In my short life, I have encountered two types of feminism: a proponent of equality and a proponent of female supremacy. I must say, the latter, while gaining increasing support, truly scares me. As a young woman, I get to hear a lot about feminism, in addition, to feel the insurmountable pressure feminists impose on women who will not link arms with them and march. When forced to, I align with those who stand for equality, but given the choice, I reject the label ‘feminist’ altogether.
When I first learned the word feminism, I was taught that it meant equality; it struck me as quite strange that something supposedly in favor of all was labeled in honor of half. Nonetheless, I went on with my life and eventually uncovered the vicious type of feminism that sends the movement to the punchline of many jokes.
How many feminists does it take to screw in a light bulb? None. They just hold it in the socket and expect the world to revolve around them.
This brand of feminism both terrifies and disgusts me (if you spend enough time with someone who associates with it, you’ll know why.) I am appalled that these people label themselves feminists while standing for principles ‘true feminism’ actually rejects. Thus I and many others are trapped: label or no label, someone will always assume you reject equality.
I support equality and value difference. Though these ideas conflict in many people's minds, I see them as two halves of a better society. Everyone has the same rights and opportunities, but everyone is not the same.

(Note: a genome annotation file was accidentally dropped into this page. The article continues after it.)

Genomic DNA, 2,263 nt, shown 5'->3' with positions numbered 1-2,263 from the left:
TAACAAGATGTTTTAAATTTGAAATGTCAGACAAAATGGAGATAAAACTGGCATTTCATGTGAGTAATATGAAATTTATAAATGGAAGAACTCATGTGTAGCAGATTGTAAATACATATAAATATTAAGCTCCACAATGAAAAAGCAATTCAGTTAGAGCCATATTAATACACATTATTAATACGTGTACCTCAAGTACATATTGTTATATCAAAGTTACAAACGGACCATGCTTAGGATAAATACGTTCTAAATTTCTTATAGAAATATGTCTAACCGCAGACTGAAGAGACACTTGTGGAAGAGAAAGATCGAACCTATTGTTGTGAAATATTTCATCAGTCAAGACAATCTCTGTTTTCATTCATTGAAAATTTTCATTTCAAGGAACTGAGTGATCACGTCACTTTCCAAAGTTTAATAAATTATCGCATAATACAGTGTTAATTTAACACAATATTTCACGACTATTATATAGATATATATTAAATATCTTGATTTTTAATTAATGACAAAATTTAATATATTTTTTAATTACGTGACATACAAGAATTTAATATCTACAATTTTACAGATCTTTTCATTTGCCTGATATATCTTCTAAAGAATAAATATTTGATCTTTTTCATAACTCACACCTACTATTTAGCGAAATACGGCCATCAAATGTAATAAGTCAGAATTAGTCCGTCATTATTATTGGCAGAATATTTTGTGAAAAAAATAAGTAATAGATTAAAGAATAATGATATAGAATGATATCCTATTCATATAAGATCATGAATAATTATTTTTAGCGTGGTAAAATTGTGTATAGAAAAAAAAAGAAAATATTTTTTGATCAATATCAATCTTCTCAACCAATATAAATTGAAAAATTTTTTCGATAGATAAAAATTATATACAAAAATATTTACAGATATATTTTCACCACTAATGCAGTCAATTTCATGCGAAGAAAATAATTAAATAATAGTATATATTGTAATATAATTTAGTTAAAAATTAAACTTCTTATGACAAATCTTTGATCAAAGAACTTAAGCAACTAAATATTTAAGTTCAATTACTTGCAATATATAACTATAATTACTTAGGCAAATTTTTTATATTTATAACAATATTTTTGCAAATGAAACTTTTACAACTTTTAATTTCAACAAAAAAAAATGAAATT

Many critics read Kate Chopin’s The Awakening through the lens of feminism. Typically, Edna is seen as rejecting her subjugated female role in Creole society and becoming an independent woman by freeing herself through suicide. Many characterize Edna’s struggle as one for equality. While I understand how the novel could be read this way, I cannot agree.
I do not see Edna’s struggle to be for equality or derivative of feminism, rather I see simple difference. Edna’s pain, just like Mademoiselle Reisz’s pain, does not come from female inequality, but a human difference. Similarly, her suicide is not an escape into free womanhood but one into acceptance. Had the roles been different and the exact same behavior been exhibited by Leonce, feminism would never be brought up, it would be a simple question of mental health and happiness. Edna suffers from depression, and if it is a biochemical imbalance I cannot speculate; however, if her depression is situational, I believe it comes from her dislike for her entire life, not for her role as a woman.
Just as I myself cannot bear the name feminism, I cannot force it upon Edna. Her suffering began because she was unhappy, different, and perhaps struggling with a mental illness. She did not reject her role as a wife or mother, but as a person entirely.
I choose not to bear the label feminist mainly because I do not want to be associated with the sect of feminists who are truly female supremacists. Of course, I support equality, but I do not believe this is the meaning of feminism anymore, so I reject the label. Perhaps a new group with a more appropriate name will form, but it too will develop a negative connotation. The cyclical rejection of change movements will continue until we no longer need a change movement and true change is realized. Simply put, I reject society’s label for ‘equality-wanters’ as derivative of any quality (gender, race, etc.) other than being human.